Provided by: sysprofile_0.3.8_all
sysprofile - modular centralized shell configuration
sysprofile is a generic approach to configure shell settings in a
modular and centralized way mostly aimed at avoiding work for lazy
sysadmins. It has only been tested to work with the bash shell.
It basically consists of the small /etc/sysprofile shell script which
invokes other small shell scripts having a .bash suffix which are
contained in the /etc/sysprofile.d/ directory. The system
administrator can drop in any script he wants without any naming
convention other than that the scripts need to have a .bash suffix to
enable automagic sourcing by /etc/sysprofile.
This mechanism is set up by inserting a small shell routine into
/etc/profile for login shells and optionally into /etc/bashrc and/or
/etc/bash.bashrc for non-login shells from where the actual
/etc/sysprofile script is invoked:
if [ -f /etc/sysprofile ]; then
For using "sysprofile" under X11, one can source it in a similar way
from /etc/X11/Xsession or your X display manager’s Xsession file to
provide the same shell environment as under the console in X11. See
the example files in /usr/share/doc/sysprofile/ for illustration.
For usage of terminal emulators with a non-login bash shell under X11,
take care to enable sysprofile via /etc/bash.bashrc. If not set this
way, your terminal emulators won’t come up with the environment defined
by the scripts in /etc/sysprofile.d/.
Users not wanting /etc/sysprofile to be sourced for their environment
can easily disable it’s automatic mechanism. It can be disabled by
simply creating an empty file called $HOME/.nosysprofile in the user’s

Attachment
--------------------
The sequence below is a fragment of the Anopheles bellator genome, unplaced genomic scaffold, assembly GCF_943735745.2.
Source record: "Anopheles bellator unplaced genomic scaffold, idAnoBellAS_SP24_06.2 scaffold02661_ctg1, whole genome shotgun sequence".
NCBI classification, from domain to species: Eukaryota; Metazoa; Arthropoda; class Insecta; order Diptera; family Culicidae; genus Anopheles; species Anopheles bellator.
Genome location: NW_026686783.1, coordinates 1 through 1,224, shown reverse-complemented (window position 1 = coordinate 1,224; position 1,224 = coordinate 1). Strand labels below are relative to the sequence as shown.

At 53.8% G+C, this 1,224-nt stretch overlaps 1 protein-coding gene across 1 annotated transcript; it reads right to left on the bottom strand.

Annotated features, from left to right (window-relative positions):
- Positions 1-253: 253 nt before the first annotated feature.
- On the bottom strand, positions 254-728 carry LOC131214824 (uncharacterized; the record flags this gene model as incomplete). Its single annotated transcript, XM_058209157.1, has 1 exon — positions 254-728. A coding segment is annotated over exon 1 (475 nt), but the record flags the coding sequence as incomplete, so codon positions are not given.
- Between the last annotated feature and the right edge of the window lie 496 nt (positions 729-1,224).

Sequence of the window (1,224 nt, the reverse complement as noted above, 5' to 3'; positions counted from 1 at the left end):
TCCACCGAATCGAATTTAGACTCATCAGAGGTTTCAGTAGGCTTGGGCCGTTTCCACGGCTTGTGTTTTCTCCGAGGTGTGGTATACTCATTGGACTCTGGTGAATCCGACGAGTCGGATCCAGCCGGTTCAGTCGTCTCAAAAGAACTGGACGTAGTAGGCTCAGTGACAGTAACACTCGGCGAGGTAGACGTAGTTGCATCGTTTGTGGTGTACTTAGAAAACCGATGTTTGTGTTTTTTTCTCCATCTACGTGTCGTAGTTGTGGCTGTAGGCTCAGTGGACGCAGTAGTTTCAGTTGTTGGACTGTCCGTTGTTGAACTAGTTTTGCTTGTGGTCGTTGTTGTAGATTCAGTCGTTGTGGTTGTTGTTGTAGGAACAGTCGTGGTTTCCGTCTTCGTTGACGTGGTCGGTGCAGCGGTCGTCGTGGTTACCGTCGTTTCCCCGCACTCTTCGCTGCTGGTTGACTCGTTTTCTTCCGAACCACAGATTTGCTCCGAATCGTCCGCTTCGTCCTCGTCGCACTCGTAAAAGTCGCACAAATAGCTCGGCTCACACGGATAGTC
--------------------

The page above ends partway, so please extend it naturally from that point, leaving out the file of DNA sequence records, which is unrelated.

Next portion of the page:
home directory using e.g. the touch(1) command.
Any single configuration file in /etc/sysprofile.d/ can be overridden
by any user by creating a private $HOME/.sysprofile.d/ directory which
may contain a user’s own version of any configuration file to be
sourced instead of the system default. It’s names have just to match
exactly the system’s default /etc/sysprofile.d/ configuration files.
Empty versions of these files contained in the $HOME/.sysprofile.d/
directory automatically disable sourcing of the system wide version.
Naturally, users can add and include their own private script
inventions to be automagically executed by /etc/sysprofile at login
There are no options other than those dictated by shell conventions.
Anything is defined within the configuration scripts themselves.
The README files and configuration examples contained in
/etc/sysprofile.d/ and the manual pages bash(1), xdm(1x),
xdm.options(5), and wdm(1x). Recommended further reading is everything
related with shell programming.
If you need a similar mechanism for executing code at logout time check
out the related package syslogout(8) which is a very close companion to
sysprofile in its current form is mainly restricted to bash(1) syntax.
In fact it is actually a rather embarrassing quick and dirty hack than
anything else - but it works. It serves the practical need to enable
a centralized bash configuration until something better becomes
available. Your constructive criticism in making this into something
better" is very welcome. Before i forget to mention it: we take
sysprofile was developed by Paul Seelig <email@example.com>
specifically for the Debian GNU/Linux system. Feel free to port it to
and use it anywhere else under the conditions of either the GNU public
license or the BSD license or both. Better yet, please help to make it
into something more worthwhile than it currently is.